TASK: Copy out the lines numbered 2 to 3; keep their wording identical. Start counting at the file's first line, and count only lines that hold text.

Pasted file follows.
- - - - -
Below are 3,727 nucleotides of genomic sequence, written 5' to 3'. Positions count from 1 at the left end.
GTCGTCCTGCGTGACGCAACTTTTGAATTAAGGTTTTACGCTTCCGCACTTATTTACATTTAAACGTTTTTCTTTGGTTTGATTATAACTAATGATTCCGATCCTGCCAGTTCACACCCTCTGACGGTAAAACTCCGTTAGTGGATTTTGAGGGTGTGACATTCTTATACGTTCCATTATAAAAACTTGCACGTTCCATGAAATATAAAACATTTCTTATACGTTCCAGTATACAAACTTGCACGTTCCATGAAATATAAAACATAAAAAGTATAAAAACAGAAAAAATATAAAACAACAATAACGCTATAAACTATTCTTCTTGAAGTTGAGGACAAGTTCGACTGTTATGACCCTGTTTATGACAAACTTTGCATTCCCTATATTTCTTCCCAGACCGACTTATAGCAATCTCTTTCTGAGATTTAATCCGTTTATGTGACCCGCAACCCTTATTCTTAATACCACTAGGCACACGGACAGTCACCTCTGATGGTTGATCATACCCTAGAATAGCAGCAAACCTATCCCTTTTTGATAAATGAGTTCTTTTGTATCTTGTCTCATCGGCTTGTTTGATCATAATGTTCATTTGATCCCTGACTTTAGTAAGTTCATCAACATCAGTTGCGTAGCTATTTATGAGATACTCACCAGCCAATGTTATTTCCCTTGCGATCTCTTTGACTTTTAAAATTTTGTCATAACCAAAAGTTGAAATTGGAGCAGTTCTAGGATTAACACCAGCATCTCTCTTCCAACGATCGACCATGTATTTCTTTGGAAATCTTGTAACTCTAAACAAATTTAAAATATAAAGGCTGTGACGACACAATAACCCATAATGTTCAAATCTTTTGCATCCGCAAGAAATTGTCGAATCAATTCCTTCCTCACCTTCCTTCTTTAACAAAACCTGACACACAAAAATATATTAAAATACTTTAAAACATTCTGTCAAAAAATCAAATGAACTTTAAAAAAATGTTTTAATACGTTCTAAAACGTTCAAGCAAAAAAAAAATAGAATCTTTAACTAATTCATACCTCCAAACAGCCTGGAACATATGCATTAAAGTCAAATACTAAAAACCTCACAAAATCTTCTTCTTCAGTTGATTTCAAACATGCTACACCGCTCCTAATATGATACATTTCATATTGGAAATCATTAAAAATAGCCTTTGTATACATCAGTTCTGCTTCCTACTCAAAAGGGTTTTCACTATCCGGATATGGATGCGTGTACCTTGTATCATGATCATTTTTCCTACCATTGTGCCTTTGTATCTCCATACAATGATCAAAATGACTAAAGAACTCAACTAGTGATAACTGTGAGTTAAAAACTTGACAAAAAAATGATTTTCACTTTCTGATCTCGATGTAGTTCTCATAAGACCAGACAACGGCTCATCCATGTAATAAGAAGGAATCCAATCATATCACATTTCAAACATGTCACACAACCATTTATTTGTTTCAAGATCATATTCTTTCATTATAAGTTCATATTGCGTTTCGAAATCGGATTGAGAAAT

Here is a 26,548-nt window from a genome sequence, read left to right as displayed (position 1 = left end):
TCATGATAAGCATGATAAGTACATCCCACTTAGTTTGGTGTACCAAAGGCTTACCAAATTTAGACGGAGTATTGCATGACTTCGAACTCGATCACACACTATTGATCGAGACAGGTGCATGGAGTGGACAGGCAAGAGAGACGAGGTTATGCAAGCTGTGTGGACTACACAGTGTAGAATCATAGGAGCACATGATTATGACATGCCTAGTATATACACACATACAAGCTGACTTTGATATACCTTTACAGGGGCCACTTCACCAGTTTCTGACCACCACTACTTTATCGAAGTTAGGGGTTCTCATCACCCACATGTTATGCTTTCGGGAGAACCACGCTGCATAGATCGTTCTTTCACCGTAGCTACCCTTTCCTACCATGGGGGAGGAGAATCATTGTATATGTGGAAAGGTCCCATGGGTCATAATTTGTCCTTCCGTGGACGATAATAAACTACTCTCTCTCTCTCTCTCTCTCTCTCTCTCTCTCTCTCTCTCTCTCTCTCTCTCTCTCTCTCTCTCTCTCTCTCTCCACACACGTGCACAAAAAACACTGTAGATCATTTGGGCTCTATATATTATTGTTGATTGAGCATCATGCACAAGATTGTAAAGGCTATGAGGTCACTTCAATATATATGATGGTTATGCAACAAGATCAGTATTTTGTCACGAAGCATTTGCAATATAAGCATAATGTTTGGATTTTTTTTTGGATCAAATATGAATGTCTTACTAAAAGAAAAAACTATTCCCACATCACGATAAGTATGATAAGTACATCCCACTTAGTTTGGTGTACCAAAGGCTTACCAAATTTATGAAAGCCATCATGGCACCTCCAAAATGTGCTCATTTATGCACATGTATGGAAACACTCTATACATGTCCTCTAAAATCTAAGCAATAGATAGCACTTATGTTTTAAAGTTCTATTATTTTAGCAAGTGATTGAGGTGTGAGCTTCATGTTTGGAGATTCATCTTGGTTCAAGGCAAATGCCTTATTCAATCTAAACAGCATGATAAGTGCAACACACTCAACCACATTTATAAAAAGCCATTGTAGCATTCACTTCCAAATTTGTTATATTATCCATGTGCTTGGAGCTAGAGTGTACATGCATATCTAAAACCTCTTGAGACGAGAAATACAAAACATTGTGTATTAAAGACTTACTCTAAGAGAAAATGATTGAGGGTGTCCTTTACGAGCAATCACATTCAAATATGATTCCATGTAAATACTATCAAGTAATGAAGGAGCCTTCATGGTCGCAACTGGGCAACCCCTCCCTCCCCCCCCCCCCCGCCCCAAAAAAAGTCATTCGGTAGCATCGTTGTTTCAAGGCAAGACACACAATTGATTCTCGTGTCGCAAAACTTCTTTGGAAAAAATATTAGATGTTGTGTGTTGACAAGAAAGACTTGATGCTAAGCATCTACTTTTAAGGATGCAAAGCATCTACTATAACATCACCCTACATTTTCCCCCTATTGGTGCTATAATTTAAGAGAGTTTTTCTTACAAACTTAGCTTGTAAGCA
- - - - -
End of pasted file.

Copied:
GTCGTCCTGCGTGACGCAACTTTTGAATTAAGGTTTTACGCTTCCGCACTTATTTACATTTAAACGTTTTTCTTTGGTTTGATTATAACTAATGATTCCGATCCTGCCAGTTCACACCCTCTGACGGTAAAACTCCGTTAGTGGATTTTGAGGGTGTGACATTCTTATACGTTCCATTATAAAAACTTGCACGTTCCATGAAATATAAAACATTTCTTATACGTTCCAGTATACAAACTTGCACGTTCCATGAAATATAAAACATAAAAAGTATAAAAACAGAAAAAATATAAAACAACAATAACGCTATAAACTATTCTTCTTGAAGTTGAGGACAAGTTCGACTGTTATGACCCTGTTTATGACAAACTTTGCATTCCCTATATTTCTTCCCAGACCGACTTATAGCAATCTCTTTCTGAGATTTAATCCGTTTATGTGACCCGCAACCCTTATTCTTAATACCACTAGGCACACGGACAGTCACCTCTGATGGTTGATCATACCCTAGAATAGCAGCAAACCTATCCCTTTTTGATAAATGAGTTCTTTTGTATCTTGTCTCATCGGCTTGTTTGATCATAATGTTCATTTGATCCCTGACTTTAGTAAGTTCATCAACATCAGTTGCGTAGCTATTTATGAGATACTCACCAGCCAATGTTATTTCCCTTGCGATCTCTTTGACTTTTAAAATTTTGTCATAACCAAAAGTTGAAATTGGAGCAGTTCTAGGATTAACACCAGCATCTCTCTTCCAACGATCGACCATGTATTTCTTTGGAAATCTTGTAACTCTAAACAAATTTAAAATATAAAGGCTGTGACGACACAATAACCCATAATGTTCAAATCTTTTGCATCCGCAAGAAATTGTCGAATCAATTCCTTCCTCACCTTCCTTCTTTAACAAAACCTGACACACAAAAATATATTAAAATACTTTAAAACATTCTGTCAAAAAATCAAATGAACTTTAAAAAAATGTTTTAATACGTTCTAAAACGTTCAAGCAAAAAAAAAATAGAATCTTTAACTAATTCATACCTCCAAACAGCCTGGAACATATGCATTAAAGTCAAATACTAAAAACCTCACAAAATCTTCTTCTTCAGTTGATTTCAAACATGCTACACCGCTCCTAATATGATACATTTCATATTGGAAATCATTAAAAATAGCCTTTGTATACATCAGTTCTGCTTCCTACTCAAAAGGGTTTTCACTATCCGGATATGGATGCGTGTACCTTGTATCATGATCATTTTTCCTACCATTGTGCCTTTGTATCTCCATACAATGATCAAAATGACTAAAGAACTCAACTAGTGATAACTGTGAGTTAAAAACTTGACAAAAAAATGATTTTCACTTTCTGATCTCGATGTAGTTCTCATAAGACCAGACAACGGCTCATCCATGTAATAAGAAGGAATCCAATCATATCACATTTCAAACATGTCACACAACCATTTATTTGTTTCAAGATCATATTCTTTCATTATAAGTTCATATTGCGTTTCGAAATCGGATTGAGAAAT

Here is a 26,548-nt window from a genome sequence, read left to right as displayed (position 1 = left end):